Gender Diversity in Boards
Among the various diversity factors for boards, the one that is receiving the most push is that of gender diversity. Many investors are urging companies to make gender diversity a priority. However, a recent study by executive search firm Heidrick & Struggles reveals that numbers in this area for Fortune 500 boards may be declining.
Key findings from the report include:
- The share of board seats that went to women in 2016 was 27.8%. This was a decline of two percentage points from 2015, and it also ended a seven-year run of year-to-year increases.
- In 2014, it was projected that women would account for 50% of new board directors by the year 2024. In 2015, this figure changed to the year 2026 for projected parity with male directors. On account of the recent decline in the growth rate in 2016, it is now projected that parity will not be achieved until the year 2032.
- On the other hand, 40% of new directors at tech companies were women. This is 13.5 percentage points higher than in 2015. This is striking, as the tech industry has often come under fire in recent years for the lack of women serving in senior positions and in board roles. Tech companies may be revamping their efforts to recruit more women board directors.
In a Deloitte Global report titled, “Women in the Boardroom: A Global Perspective,” senior managing director of Deloitte stated, “Organizations with women in the top leadership positions have almost double the number of board seats held by women. The inverse is true as well — gender-diverse boards are more likely to appoint female board chairs and CEOs.
The Importance of Age Diversity
In addition to gender diversity, age diversity is another important factor for companies to consider when examining board composition. Younger board members typically have a greater ability to adjust to technological changes, and often bring with them fresh skill sets that can help bridge the gap in knowledge between them and older board members.
Excluding the younger generation of leaders can negatively affect a board’s ability to create long-term value for the company, especially since technology and data evolve at a rapid pace. Typically, many older board members don’t have hands-on experience with digital and cyber issues like younger board members do.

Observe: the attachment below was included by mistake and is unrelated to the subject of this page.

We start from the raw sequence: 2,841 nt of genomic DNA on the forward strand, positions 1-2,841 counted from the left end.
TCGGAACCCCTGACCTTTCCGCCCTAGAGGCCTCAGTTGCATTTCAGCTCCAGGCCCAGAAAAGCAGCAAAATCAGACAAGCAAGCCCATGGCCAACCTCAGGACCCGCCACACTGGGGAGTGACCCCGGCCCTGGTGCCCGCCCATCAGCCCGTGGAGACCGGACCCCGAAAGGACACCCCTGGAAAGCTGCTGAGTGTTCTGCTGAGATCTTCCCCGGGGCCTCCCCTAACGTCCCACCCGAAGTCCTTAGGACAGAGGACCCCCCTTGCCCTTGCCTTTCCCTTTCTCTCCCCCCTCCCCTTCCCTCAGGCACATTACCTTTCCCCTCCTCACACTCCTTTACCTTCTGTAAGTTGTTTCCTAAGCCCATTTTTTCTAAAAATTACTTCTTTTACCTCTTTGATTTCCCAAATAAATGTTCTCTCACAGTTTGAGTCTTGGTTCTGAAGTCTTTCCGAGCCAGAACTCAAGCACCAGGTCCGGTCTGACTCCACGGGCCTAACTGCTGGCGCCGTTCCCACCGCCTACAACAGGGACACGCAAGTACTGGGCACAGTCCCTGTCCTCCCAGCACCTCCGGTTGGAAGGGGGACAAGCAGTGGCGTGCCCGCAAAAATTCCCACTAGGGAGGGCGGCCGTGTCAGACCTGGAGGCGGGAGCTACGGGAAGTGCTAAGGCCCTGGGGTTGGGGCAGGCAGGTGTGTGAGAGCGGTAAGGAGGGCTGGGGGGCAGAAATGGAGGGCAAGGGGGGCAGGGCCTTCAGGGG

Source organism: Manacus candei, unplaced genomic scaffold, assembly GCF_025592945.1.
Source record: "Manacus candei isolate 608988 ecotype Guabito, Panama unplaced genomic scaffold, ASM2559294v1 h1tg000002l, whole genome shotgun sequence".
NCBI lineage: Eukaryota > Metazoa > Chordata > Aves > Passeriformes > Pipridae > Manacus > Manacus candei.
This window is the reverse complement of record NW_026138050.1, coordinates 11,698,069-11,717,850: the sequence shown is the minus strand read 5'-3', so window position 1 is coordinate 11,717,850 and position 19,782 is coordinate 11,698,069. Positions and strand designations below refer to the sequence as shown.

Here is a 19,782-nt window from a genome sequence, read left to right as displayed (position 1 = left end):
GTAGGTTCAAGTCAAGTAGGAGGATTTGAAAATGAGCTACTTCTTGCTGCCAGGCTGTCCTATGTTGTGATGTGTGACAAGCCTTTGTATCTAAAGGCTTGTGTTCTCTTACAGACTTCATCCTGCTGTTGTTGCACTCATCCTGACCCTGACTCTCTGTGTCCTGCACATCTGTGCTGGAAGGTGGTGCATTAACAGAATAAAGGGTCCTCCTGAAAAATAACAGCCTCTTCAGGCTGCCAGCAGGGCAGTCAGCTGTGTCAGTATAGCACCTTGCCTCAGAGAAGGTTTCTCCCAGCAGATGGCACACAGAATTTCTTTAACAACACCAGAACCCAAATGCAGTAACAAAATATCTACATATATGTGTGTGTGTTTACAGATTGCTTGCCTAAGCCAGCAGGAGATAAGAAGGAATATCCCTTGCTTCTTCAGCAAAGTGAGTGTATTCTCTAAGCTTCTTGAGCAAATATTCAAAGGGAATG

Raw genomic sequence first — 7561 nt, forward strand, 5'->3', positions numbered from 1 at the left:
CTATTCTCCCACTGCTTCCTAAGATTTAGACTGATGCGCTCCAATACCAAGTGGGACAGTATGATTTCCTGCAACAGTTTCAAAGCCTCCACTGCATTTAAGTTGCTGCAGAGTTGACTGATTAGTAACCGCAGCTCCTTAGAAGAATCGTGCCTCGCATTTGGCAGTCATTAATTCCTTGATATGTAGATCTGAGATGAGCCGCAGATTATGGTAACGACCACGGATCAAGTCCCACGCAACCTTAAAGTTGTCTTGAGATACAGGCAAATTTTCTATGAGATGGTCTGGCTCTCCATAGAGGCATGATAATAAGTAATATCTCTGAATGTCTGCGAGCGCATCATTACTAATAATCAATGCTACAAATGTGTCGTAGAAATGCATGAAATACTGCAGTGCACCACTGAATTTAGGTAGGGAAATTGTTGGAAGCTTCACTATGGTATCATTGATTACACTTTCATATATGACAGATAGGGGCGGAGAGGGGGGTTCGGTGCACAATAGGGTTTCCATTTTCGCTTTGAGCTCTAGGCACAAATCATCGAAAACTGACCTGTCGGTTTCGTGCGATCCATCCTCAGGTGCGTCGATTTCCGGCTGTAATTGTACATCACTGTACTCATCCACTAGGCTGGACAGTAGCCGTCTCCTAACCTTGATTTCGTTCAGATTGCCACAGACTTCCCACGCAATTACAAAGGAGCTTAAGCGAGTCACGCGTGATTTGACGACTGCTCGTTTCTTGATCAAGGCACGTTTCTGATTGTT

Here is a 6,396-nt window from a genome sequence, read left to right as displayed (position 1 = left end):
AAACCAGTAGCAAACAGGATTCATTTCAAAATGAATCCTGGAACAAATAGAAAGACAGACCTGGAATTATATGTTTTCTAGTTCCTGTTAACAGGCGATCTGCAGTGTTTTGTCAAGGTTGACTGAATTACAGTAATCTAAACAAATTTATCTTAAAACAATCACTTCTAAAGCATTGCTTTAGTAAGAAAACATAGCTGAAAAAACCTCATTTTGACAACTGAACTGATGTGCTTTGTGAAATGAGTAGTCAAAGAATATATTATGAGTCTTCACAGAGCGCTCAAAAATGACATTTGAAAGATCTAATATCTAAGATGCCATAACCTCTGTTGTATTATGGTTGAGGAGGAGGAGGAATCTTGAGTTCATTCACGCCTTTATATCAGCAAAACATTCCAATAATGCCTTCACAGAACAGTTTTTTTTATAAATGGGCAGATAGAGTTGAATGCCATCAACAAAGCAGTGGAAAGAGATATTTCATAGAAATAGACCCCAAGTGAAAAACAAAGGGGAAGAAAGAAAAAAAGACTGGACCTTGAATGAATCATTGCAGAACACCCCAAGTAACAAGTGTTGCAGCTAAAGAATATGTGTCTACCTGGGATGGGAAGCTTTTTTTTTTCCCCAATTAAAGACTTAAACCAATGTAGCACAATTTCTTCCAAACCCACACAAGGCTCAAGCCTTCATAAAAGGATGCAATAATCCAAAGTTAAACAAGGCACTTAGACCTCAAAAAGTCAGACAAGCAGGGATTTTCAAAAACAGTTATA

According to Egon Zehnder’s Global Board Diversity Analysis (GBDA), nearly 9% of all new board members appointed around the world since 2015 are under 45 years old. Among new female board members, 11% are under 45. The average board member is 65 — for female board directors, the average age drops to 58.
Thus, the data shows that most boards across the globe are still comprised of a majority of older members. The GBDA report sampled data from 1,491 public companies across 44 countries.
New Disclosure Guidelines for European Companies
Besides specific diversity and inclusion factors, another important issue to consider is disclosure of board diversity policies. In Europe, the European Commission has adopted non-binding guidelines on the disclosure of non-financial information by companies. The objective of the guidelines is to help companies fulfill disclosure obligations that are set out in Directive 2014/95/EU (Directive on disclosure of non-financial and diversity information by certain large undertakings and groups).
The Directive applies to large public-interest entities with more than 500 employees. Article 20, Section 1(g) of the Directive regarding corporate governance statements requires management reports to contain a description of the diversity policy applied in relation to the company’s administrative management and supervisory bodies. The description of the policy should include:
- Aspects such as age, gender, or educational and professional backgrounds
- Objectives of the diversity policy
- How the policy has been implemented
- Results in the reporting period
If no policy is applied, the statement must explain why this is the case. The Commission will continue to monitor the evolution of reporting developments in the EU, as well as globally.
Additional Board Diversity Factors
Other dimensions of board diversity include:
These factors often interact with one another in complex ways. For instance, a focus on business experience may result in a decrease in gender representation, as women tend to have less CEO experience than men. As a whole, there is a general correlation between diversity on boards and high shareholder value.
A more diverse board typically translates into a broader range of shareholder interests represented, as well as a wider talent pool on the board. The board will become a better reflection of the company's consumer base and employee population, and will be better equipped to meet disruptions and exigencies. The challenge is to incorporate clearer diversity policies while still meeting standards for merit and performance.
Board composition should be determined by the fiduciary functions it performs in the context of the company’s overall business strategy. This is not a simple task, and may involve complex legal issues and policy determinations. If you have any questions regarding board diversity and other important governance matters, contact us today at Kessler Topaz. We have helped our clients implement effective and create board composition policies, and we tailor strategies to their unique circumstances.